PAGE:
Former U.N. Ambassador John Bolton talked about North Korea’s Fourth of July missile test launch on Thursday’s edition of Breitbart News Daily with SiriusXM host Alex Marlow.
Bolton said intercontinental ballistic missiles are a goal North Korea has been working towards since the early 1990s, as part of the outlaw regime’s quest for “deliverable nuclear weapons,” but it was still surprising to many observers that a missile with true intercontinental capability was successfully launched this week.
“It’s capable of hitting Alaska. It can’t hit the Lower 48 yet, but that’s only a matter of time,” he said. “The only other thing we need to find out, and I don’t want to be on the receiving end of it, is whether North Korea has miniaturized its nuclear devices – of which it’s already detonated five – to the point they can put it under an ICBM nose cone.”
“I’ve been talking about this for 20 years, and so have many other people. And yet, for the last three U.S. administrations – eight years of Clinton, eight years of Bush, eight years of Obama – people have tried to negotiate with North Korea to talk them out of their nuclear weapons and ballistic missile programs. It’s failed consistently for 25 years,” he said.
“That’s why Trump has inherited this mess. The issue is whether he can find a way out of it, or whether he succumbs to what I know the State Department, and much of the Defense Department, and much of the intelligence community are telling him: just keep doing what we’ve been doing before. Because that will result in a nuclear North Korea,” Bolton warned.
“And by the way, you can already see the mainstream media and academia preparing us to live in a world where North Korea has nuclear weapons,” he added, citing a New York Times op-ed to that effect from Wednesday.
Bolton judged that Japan would continue to be a reliable ally against North Korea’s nuclear ambitions, since the Japanese are well aware their cities lie within range of North Korea’s missiles. On the other hand, he said “all of the evidence points to China and Russia as, at best, turning a blind eye to what the North has been up to, and more likely facilitating the North’s nuclear and missile programs.”
He said his support from China and Russia was kept low-profile to avoid sanctions, but there was no way to conceal that China supplies North Korea with much of its oil and food, giving Beijing more than enough leverage to halt Pyongyang’s nuclear missile program if it truly wanted to.
“China is playing a double game. They say they don’t want the North Koreans to have nuclear weapons but they haven’t shut it down,” Bolton charged. “It’s a very dangerous situation. Nobody should underestimate it.”
“One other point I would make: Every time you hear the words ‘North Korea,’ think of the word ‘Iran,’” he added. “Because whatever North Korea can do, Iran can do the next day by sending them a check in the appropriate amount. We have stovepiped these two nuclear proliferation threats for a very long time. We need to stop doing that because every day that goes by brings us closer to the day when one or both of them can hit the United States.”
Bolton cited North Korea’s five known nuclear test detonations, and its successful test of ballistic missile technology, to say it is a “more imminent threat” than Iran, but stressed that North Korea and Iran have been working “extremely closely on ballistic missiles” since the Nineties, “and there’s every reason to think they have worked extremely closely on the nuclear program as well.”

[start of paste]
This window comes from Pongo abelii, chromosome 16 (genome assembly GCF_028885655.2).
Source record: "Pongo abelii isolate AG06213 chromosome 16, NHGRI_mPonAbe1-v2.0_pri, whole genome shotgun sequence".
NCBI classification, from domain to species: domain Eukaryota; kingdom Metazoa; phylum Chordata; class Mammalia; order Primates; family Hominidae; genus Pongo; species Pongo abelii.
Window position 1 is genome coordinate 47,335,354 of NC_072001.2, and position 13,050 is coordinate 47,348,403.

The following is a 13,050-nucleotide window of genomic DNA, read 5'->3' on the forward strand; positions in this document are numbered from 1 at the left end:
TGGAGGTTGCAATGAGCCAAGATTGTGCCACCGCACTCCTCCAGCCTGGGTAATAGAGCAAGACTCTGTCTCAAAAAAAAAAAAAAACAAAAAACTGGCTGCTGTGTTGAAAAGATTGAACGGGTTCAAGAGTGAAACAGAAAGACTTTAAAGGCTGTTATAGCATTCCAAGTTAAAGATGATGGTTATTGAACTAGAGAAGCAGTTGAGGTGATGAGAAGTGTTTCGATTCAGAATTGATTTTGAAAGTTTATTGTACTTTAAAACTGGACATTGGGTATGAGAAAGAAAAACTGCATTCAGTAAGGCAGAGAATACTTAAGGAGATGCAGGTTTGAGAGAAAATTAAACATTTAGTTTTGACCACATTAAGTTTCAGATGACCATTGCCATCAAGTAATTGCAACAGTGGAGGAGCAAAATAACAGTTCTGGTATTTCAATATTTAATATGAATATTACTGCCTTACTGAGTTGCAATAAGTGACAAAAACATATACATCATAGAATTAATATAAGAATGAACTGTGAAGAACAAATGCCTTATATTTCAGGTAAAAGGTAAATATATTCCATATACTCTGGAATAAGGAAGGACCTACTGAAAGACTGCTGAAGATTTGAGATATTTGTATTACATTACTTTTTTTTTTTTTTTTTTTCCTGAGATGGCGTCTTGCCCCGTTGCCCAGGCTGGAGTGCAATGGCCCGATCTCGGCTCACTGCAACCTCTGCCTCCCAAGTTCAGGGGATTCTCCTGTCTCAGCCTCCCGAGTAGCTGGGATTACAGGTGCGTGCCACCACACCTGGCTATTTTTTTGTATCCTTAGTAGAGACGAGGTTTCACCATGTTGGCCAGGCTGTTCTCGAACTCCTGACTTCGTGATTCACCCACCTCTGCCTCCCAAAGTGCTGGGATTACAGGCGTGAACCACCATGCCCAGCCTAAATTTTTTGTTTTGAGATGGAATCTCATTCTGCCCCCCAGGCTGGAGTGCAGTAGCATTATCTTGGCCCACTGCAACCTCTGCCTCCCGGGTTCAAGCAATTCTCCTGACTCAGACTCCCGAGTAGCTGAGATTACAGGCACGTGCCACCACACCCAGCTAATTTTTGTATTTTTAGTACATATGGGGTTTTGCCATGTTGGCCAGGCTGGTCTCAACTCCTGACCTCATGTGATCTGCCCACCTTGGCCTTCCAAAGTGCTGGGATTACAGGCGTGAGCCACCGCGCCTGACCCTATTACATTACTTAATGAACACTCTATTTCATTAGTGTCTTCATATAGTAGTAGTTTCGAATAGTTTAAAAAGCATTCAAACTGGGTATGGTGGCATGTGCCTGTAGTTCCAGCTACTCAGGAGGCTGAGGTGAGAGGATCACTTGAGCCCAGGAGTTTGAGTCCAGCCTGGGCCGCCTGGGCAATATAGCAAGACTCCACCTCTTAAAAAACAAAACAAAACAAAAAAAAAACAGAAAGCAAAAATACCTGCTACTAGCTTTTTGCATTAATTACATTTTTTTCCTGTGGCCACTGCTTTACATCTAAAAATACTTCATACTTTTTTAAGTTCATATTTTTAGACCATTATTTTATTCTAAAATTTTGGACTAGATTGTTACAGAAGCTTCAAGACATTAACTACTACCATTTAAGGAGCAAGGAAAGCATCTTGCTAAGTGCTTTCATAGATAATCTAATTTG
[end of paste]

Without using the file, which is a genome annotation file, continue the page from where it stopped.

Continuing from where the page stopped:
“It wouldn’t surprise me if a big chunk of Iran’s uranium enrichment program is not in Iran, where we know where it is, but under a mountain in North Korea,” he said. “We have very poor intelligence on North Korea, so it’s a big advantage for Iran to work with them.”
“When the Israelis destroyed that reactor in Syria in September 2007, it was being built by North Koreans,” he recalled. “Well, who paid for that? North Korea doesn’t do anything for free. I doubt that Syria had the resources to do it. Quite likely it was Iran. When that reactor was found by the Israelis and destroyed, the lesson I think to Iran was, ‘Build it someplace where the Israelis can’t find it.’ That’s why they may well have turned to North Korea.”
Bolton noted that U.S. and South Korean military officials have been warning for the past year that North Korea was on the verge of developing missiles that could hit the West Coast of the United States, perhaps as early as 2018.
“In public testimony three or four months ago now, the head of the U.S. Strategic Command told Congress that the only thing he had any doubt about was whether North Korea had fully conquered the miniaturization tasks to take a nuclear device and make it small enough to put under an ICBM nose cone. So even just three or four months ago, he didn’t have any doubt about the range,” he noted.
“There are a lot of other technical steps to overcome here. You can put the nose cone and the warhead up, you can bring it back down, but it’s a pretty rocky ride. You have to make sure that the warhead will detonate at the appropriate time,” he explained.
“We don’t know whether the North has mastered that technology, but I would be very cautious about intelligence that says they can’t do this, and they can’t do that, and they can’t do the other thing, because the first American reaction to this launch was ‘it was an intermediate range ballistic missile, not an ICBM,” and we were wrong. And we didn’t detect this one before the launch. I think we’ve had enough lessons in intelligence being imperfect,” he said.
“Don’t count on our lack of knowledge meaning that the North doesn’t have the capability,” he advised. “They may well have the capability. We may simply not have detected it.”
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